Dr. Rosamina De La Rosa
21 Summit Street
Parsippany, NJ 07054
973-257-0707

Archive:

Posts for: August, 2014

By Rosamina De La Rosa DDS, FAGD, PA
August 29, 2014
Category: Dental Procedures
HilaryDuffsChippedFrontTeethRepairedwithVeneers

Many Hollywood luminaries use porcelain veneers to enhance their smiles. Take actress and singer Hilary Duff, who, according to People magazine, had veneers placed on her two front teeth after chipping them on a microphone during what must have been an extremely energetic performance.

Well, you don't have to be a Hollywood star to benefit from a smile enhanced with porcelain veneers. If you have small chips, cracks, slight tooth rotations or minor spacing problems, veneers may be able to give you back your smile — or an even better one.

The word “veneer” refers to a super-thin covering, and in dentistry a veneer is a thin layer of porcelain that replaces your natural tooth enamel. Porcelain is the material of choice because of its strength, translucency, and ability to resist erosion.

In the right hands, dental porcelain can mimic tooth enamel perfectly. To make veneers, a skilled dental technician will mix porcelain powder (in a shade specified by the dentist) with water and then fire the material in an oven like pottery; the porcelain is built up in layers for a truly lifelike effect.

Before a veneer is bonded to a tooth, often we need to remove a tiny bit of the tooth's existing enamel so that the final effect will not be too bulky. The procedure is virtually painless and can be completed in as little as two visits. Because enamel is removed, this particular cosmetic treatment is not reversible. Sometimes veneers can be added directly onto the tooth surface without any tooth reduction and therefore are reversible if used in this way.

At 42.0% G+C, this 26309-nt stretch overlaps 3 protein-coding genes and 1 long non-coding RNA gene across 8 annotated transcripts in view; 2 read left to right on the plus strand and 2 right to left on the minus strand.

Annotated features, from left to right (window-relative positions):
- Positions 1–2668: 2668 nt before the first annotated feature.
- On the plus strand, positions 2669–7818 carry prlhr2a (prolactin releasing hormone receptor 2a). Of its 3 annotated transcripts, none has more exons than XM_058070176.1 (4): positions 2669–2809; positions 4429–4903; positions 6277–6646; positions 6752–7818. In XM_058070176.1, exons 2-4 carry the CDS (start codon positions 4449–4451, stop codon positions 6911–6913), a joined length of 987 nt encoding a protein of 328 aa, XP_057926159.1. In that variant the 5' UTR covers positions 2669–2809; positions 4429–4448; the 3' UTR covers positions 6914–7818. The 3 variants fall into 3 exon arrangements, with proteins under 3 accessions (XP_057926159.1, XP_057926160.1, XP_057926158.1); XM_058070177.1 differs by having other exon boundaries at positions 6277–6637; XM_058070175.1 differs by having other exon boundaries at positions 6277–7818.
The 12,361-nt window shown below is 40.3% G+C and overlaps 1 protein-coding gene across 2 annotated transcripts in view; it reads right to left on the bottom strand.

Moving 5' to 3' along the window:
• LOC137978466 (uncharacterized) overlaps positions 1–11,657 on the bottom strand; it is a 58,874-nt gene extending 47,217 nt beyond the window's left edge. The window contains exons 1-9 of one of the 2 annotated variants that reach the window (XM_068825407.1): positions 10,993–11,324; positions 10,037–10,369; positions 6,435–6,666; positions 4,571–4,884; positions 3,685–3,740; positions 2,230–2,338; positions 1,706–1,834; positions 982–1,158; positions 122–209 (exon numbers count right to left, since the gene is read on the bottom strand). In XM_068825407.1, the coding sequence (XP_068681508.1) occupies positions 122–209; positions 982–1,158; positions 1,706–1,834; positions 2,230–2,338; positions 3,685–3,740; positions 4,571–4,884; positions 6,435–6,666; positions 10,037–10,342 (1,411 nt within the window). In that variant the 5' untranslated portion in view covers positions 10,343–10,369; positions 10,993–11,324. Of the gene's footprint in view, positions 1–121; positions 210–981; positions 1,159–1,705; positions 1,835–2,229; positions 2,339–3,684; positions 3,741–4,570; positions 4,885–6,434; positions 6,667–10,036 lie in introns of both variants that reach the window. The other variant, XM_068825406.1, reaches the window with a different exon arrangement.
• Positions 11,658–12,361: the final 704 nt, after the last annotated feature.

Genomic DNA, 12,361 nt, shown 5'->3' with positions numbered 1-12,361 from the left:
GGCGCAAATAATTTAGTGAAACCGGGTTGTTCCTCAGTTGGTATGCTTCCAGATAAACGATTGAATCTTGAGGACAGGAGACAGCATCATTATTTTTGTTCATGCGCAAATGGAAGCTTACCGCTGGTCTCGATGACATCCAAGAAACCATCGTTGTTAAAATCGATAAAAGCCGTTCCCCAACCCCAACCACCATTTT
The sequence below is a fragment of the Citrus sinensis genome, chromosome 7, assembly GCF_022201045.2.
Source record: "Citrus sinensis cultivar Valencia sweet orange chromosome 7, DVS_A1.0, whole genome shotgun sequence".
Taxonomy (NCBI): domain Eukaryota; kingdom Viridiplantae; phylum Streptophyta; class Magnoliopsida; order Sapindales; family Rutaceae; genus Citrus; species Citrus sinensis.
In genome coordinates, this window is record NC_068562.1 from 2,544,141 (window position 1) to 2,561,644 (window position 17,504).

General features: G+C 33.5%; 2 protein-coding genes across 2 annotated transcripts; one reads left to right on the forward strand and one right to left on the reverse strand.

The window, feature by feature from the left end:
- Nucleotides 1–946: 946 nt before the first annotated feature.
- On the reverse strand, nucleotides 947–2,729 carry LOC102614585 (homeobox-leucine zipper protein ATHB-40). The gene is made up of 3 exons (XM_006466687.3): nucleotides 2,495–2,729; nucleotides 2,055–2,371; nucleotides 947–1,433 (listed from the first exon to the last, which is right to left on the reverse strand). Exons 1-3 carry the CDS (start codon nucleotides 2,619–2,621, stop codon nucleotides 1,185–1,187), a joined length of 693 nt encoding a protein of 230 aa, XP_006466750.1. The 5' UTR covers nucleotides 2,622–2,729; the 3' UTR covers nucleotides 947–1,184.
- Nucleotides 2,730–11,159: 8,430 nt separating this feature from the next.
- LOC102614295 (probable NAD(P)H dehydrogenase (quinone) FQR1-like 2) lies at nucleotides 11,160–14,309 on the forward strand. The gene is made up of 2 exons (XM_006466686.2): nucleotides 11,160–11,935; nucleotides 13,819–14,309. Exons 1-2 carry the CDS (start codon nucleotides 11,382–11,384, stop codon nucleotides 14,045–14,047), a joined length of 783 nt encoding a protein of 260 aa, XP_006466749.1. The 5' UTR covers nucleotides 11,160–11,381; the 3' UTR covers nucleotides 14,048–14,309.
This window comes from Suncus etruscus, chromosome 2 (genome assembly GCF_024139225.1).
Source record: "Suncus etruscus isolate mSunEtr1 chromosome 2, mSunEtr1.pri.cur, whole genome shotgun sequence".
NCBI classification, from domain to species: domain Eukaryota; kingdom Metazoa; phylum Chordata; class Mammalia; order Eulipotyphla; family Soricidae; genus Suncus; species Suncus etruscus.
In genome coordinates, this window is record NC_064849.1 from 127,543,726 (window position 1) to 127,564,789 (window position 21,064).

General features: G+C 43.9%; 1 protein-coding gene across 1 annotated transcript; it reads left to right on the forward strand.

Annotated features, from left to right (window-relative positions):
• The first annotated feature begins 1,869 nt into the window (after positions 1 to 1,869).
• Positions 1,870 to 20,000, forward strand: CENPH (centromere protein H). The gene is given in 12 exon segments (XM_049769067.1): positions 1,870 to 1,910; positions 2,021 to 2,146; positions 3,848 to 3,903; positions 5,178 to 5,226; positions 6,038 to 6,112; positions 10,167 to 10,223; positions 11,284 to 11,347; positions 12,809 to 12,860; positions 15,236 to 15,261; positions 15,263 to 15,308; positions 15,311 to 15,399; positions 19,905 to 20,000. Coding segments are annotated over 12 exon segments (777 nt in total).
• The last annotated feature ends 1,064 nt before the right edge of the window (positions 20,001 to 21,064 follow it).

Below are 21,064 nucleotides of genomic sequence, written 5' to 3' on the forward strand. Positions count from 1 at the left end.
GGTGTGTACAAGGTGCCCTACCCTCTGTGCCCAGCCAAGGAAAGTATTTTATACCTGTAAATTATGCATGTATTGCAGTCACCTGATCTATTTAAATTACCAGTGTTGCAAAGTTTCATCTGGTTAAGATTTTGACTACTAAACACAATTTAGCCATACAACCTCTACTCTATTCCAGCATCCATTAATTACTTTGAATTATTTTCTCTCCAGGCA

Once you have veneers, please keep in mind that while extremely strong, porcelain veneers are not indestructible; you won't want to do things like crunch ice or break nuts open with your teeth. And if you are a teeth-grinder, you should wear a nightguard to protect your beautiful new smile. With proper care, your veneers will last 20 years or more.

If you would like more information about porcelain veneers, please contact us or schedule an appointment for a consultation. You can also learn more by reading the Dear Doctor magazine article “Smile Design Enhanced With Porcelain Veneers.” Dear Doctor also has more on “Cosmetic Dentistry: A Time For Change.”


By Rosamina De La Rosa DDS, FAGD, PA
August 13, 2014
Category: Oral Health
Tags: tooth decay  
WarningSugarCanBeDangeroustoyourHealth

Look around and you’ll find warning labels on lots of household items: alcoholic beverages, drain uncloggers, pesticides and pool toys (not to mention cigarettes and chainsaws). Now, California lawmakers are proposing to add one more item to the list: sugary soft drinks. A bill to that effect recently passed the California state Senate, and is presently headed to the Assembly. If approved by both houses and signed by the governor, it would require sugary beverages to carry a warning label.

The proposed label would read: “STATE OF CALIFORNIA SAFETY WARNING: Drinking beverages with added sugar(s) contributes to obesity, diabetes, and tooth decay.” It would appear on drink packaging and vending machines. While some may feel it’s an infringement on personal choice, recent polling seems to show that the tide of public opinion may have turned toward recognizing the potential health dangers of sugary drinks.